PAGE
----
I think I am not necessarily an old complaining fan, attached to the past, asking a Silent Hill to have a script as well as interesting characters. I am not going to do a retrospective of the series, but the free interpretation and complex protagonists have always been part of the DNA of the franchise. The Short Message almost dismisses these qualities with a wave of the hand. The protagonist is afflicted with the same syndrome as that of The Medium: she speaks all the time, and especially says nothing. “That’s all adults are: slaves of the system,” she exclaims in the early moments of the journey. “I’m trapped… I always have been,” she adds, a few minutes later, in case you didn’t understand. The impression of playing with Chloe from Life is Strange in the settings of Condemned is disconcerting.

The rest of the interactions with the other characters are done using SMS, which are just texts to scroll through, with no choices possible. The game talks about the horrors that take place on social networks, but it does so with Samael’s big clogs. I will not risk spoiling for you how Konami deals with this delicate subject, but I will only say that we were entitled to expect better, especially for a title bearing the SH stamp. It is truly frustrating to leave a Silent Hill that was doing its best, at the beginning of the 2000s, to address complicated topics with finesse, and end up 20 years later in a roughly hewn Kettenstadt. There is a sequence, towards the end of the game, which manages to hit the mark, but it is marred by cliched dialogues. Of course, the message of the work is commendable, but the way it encompasses the game deserved more care. Forget David Lynch, we have David F. Sandberg.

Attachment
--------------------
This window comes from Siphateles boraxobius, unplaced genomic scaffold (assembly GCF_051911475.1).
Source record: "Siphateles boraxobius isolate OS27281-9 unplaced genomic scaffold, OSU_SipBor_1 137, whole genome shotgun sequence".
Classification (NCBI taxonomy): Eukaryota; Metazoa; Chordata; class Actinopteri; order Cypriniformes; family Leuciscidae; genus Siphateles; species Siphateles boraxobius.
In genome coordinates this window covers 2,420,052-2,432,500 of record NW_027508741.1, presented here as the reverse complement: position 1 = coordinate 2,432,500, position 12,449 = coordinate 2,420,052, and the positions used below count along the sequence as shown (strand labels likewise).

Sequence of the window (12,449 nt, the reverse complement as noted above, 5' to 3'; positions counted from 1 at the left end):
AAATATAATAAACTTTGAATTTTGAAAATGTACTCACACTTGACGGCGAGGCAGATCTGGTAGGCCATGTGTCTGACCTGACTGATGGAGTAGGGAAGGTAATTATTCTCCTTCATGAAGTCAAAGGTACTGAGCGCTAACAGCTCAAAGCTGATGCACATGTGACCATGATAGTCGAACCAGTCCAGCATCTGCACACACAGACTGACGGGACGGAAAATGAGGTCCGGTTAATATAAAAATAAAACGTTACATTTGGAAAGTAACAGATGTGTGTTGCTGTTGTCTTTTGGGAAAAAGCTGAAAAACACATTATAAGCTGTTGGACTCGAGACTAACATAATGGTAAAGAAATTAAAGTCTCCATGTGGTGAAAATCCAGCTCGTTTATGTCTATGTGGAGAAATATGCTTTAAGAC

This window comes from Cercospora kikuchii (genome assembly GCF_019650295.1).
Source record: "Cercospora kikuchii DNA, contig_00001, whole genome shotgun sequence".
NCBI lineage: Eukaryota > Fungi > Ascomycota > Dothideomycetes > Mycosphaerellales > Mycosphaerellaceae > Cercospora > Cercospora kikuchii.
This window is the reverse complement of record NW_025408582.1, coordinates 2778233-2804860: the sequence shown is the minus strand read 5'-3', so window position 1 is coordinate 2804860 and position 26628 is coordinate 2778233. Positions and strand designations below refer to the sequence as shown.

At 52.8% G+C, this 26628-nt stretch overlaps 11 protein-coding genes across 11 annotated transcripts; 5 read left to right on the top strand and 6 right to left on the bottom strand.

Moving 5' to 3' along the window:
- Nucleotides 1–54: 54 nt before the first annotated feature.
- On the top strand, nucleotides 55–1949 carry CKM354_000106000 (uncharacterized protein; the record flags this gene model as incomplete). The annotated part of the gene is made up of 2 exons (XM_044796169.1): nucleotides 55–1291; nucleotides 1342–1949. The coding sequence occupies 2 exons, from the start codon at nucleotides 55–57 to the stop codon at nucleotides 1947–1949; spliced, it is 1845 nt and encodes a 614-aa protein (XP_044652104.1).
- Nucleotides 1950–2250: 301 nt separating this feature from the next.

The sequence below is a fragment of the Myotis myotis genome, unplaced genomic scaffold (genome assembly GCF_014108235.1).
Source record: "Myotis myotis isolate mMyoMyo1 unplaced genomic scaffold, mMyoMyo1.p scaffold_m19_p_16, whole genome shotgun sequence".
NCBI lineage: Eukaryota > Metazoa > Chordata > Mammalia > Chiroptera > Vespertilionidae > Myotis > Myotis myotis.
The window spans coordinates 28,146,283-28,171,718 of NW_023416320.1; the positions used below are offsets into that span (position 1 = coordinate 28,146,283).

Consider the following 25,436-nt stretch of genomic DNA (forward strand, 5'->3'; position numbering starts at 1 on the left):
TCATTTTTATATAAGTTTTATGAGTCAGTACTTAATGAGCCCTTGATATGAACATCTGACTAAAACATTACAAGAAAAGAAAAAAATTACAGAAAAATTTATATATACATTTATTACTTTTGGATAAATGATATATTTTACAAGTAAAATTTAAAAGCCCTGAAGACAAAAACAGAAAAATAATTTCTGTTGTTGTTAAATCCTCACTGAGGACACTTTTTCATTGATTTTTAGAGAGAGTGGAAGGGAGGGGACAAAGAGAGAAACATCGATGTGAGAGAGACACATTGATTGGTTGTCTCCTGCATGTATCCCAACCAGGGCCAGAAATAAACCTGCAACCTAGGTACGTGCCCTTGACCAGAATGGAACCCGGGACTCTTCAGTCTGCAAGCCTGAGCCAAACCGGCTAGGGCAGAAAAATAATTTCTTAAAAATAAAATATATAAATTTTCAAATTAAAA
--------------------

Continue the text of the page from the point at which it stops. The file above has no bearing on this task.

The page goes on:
“Without sexy stuff, farewell to subscribers”